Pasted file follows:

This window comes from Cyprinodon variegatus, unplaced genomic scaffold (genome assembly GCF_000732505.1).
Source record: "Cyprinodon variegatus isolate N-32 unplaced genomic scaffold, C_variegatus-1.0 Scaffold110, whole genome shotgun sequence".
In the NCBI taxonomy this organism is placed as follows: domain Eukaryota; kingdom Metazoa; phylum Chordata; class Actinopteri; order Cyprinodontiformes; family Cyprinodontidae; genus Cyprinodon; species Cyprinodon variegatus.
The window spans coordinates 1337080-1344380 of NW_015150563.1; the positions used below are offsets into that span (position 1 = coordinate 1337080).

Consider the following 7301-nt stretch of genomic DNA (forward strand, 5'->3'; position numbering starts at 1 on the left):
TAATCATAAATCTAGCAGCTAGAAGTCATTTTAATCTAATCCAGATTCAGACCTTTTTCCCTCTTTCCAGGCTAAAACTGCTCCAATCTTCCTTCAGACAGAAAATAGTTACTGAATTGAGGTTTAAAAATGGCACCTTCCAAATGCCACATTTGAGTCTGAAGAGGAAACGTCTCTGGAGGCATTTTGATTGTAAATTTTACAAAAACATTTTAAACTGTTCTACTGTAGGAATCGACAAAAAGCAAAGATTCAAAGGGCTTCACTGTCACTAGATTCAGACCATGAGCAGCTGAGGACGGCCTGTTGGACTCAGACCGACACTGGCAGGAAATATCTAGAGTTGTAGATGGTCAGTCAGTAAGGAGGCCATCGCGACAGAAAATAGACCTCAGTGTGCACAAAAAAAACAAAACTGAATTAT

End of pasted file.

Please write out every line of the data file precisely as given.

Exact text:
This window comes from Cyprinodon variegatus, unplaced genomic scaffold (genome assembly GCF_000732505.1).
Source record: "Cyprinodon variegatus isolate N-32 unplaced genomic scaffold, C_variegatus-1.0 Scaffold110, whole genome shotgun sequence".
In the NCBI taxonomy this organism is placed as follows: domain Eukaryota; kingdom Metazoa; phylum Chordata; class Actinopteri; order Cyprinodontiformes; family Cyprinodontidae; genus Cyprinodon; species Cyprinodon variegatus.
The window spans coordinates 1337080-1344380 of NW_015150563.1; the positions used below are offsets into that span (position 1 = coordinate 1337080).

Consider the following 7301-nt stretch of genomic DNA (forward strand, 5'->3'; position numbering starts at 1 on the left):
TAATCATAAATCTAGCAGCTAGAAGTCATTTTAATCTAATCCAGATTCAGACCTTTTTCCCTCTTTCCAGGCTAAAACTGCTCCAATCTTCCTTCAGACAGAAAATAGTTACTGAATTGAGGTTTAAAAATGGCACCTTCCAAATGCCACATTTGAGTCTGAAGAGGAAACGTCTCTGGAGGCATTTTGATTGTAAATTTTACAAAAACATTTTAAACTGTTCTACTGTAGGAATCGACAAAAAGCAAAGATTCAAAGGGCTTCACTGTCACTAGATTCAGACCATGAGCAGCTGAGGACGGCCTGTTGGACTCAGACCGACACTGGCAGGAAATATCTAGAGTTGTAGATGGTCAGTCAGTAAGGAGGCCATCGCGACAGAAAATAGACCTCAGTGTGCACAAAAAAAACAAAACTGAATTAT